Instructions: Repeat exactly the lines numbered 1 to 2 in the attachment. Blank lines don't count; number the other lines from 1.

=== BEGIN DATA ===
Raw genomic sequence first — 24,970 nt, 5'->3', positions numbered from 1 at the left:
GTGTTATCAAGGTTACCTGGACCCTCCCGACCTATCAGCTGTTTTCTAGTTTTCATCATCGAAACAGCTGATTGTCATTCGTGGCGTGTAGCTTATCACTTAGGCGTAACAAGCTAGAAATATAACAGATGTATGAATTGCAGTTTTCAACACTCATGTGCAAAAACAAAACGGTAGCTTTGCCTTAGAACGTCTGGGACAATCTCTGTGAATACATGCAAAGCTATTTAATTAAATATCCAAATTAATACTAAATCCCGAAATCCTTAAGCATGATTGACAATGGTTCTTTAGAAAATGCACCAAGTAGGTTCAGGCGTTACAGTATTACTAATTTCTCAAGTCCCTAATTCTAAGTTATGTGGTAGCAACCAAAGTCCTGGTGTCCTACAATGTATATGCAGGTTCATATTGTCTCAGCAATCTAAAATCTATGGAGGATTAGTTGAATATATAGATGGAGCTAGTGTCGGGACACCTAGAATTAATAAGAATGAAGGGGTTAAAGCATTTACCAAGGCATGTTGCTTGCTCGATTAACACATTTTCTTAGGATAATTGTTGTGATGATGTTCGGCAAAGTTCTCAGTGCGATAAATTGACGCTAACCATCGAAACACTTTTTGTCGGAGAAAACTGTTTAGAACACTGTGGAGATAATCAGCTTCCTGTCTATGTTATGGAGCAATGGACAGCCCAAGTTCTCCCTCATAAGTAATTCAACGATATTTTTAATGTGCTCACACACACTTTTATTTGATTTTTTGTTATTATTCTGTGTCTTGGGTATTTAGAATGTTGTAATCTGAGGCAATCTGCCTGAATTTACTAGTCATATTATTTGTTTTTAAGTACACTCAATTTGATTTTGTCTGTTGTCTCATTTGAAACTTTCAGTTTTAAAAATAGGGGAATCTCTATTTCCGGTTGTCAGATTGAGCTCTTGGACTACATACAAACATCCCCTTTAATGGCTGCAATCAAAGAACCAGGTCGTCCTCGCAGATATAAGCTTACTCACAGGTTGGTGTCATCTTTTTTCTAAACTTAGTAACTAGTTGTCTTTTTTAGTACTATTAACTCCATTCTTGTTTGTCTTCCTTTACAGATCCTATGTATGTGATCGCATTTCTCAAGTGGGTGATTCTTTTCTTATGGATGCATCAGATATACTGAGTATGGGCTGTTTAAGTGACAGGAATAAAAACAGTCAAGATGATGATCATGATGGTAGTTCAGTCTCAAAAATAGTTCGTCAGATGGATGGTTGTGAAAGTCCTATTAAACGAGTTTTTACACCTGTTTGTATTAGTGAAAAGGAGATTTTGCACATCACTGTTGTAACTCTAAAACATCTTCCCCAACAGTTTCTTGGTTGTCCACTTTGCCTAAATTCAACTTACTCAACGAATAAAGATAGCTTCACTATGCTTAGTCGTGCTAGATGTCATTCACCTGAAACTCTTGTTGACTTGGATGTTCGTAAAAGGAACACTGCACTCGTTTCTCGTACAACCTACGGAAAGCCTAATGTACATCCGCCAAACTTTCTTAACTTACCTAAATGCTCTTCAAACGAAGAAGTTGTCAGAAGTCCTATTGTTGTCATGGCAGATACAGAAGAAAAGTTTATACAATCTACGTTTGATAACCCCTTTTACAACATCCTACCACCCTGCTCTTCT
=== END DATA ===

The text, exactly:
Raw genomic sequence first — 24,970 nt, 5'->3', positions numbered from 1 at the left:
GTGTTATCAAGGTTACCTGGACCCTCCCGACCTATCAGCTGTTTTCTAGTTTTCATCATCGAAACAGCTGATTGTCATTCGTGGCGTGTAGCTTATCACTTAGGCGTAACAAGCTAGAAATATAACAGATGTATGAATTGCAGTTTTCAACACTCATGTGCAAAAACAAAACGGTAGCTTTGCCTTAGAACGTCTGGGACAATCTCTGTGAATACATGCAAAGCTATTTAATTAAATATCCAAATTAATACTAAATCCCGAAATCCTTAAGCATGATTGACAATGGTTCTTTAGAAAATGCACCAAGTAGGTTCAGGCGTTACAGTATTACTAATTTCTCAAGTCCCTAATTCTAAGTTATGTGGTAGCAACCAAAGTCCTGGTGTCCTACAATGTATATGCAGGTTCATATTGTCTCAGCAATCTAAAATCTATGGAGGATTAGTTGAATATATAGATGGAGCTAGTGTCGGGACACCTAGAATTAATAAGAATGAAGGGGTTAAAGCATTTACCAAGGCATGTTGCTTGCTCGATTAACACATTTTCTTAGGATAATTGTTGTGATGATGTTCGGCAAAGTTCTCAGTGCGATAAATTGACGCTAACCATCGAAACACTTTTTGTCGGAGAAAACTGTTTAGAACACTGTGGAGATAATCAGCTTCCTGTCTATGTTATGGAGCAATGGACAGCCCAAGTTCTCCCTCATAAGTAATTCAACGATATTTTTAATGTGCTCACACACACTTTTATTTGATTTTTTGTTATTATTCTGTGTCTTGGGTATTTAGAATGTTGTAATCTGAGGCAATCTGCCTGAATTTACTAGTCATATTATTTGTTTTTAAGTACACTCAATTTGATTTTGTCTGTTGTCTCATTTGAAACTTTCAGTTTTAAAAATAGGGGAATCTCTATTTCCGGTTGTCAGATTGAGCTCTTGGACTACATACAAACATCCCCTTTAATGGCTGCAATCAAAGAACCAGGTCGTCCTCGCAGATATAAGCTTACTCACAGGTTGGTGTCATCTTTTTTCTAAACTTAGTAACTAGTTGTCTTTTTTAGTACTATTAACTCCATTCTTGTTTGTCTTCCTTTACAGATCCTATGTATGTGATCGCATTTCTCAAGTGGGTGATTCTTTTCTTATGGATGCATCAGATATACTGAGTATGGGCTGTTTAAGTGACAGGAATAAAAACAGTCAAGATGATGATCATGATGGTAGTTCAGTCTCAAAAATAGTTCGTCAGATGGATGGTTGTGAAAGTCCTATTAAACGAGTTTTTACACCTGTTTGTATTAGTGAAAAGGAGATTTTGCACATCACTGTTGTAACTCTAAAACATCTTCCCCAACAGTTTCTTGGTTGTCCACTTTGCCTAAATTCAACTTACTCAACGAATAAAGATAGCTTCACTATGCTTAGTCGTGCTAGATGTCATTCACCTGAAACTCTTGTTGACTTGGATGTTCGTAAAAGGAACACTGCACTCGTTTCTCGTACAACCTACGGAAAGCCTAATGTACATCCGCCAAACTTTCTTAACTTACCTAAATGCTCTTCAAACGAAGAAGTTGTCAGAAGTCCTATTGTTGTCATGGCAGATACAGAAGAAAAGTTTATACAATCTACGTTTGATAACCCCTTTTACAACATCCTACCACCCTGCTCTTCT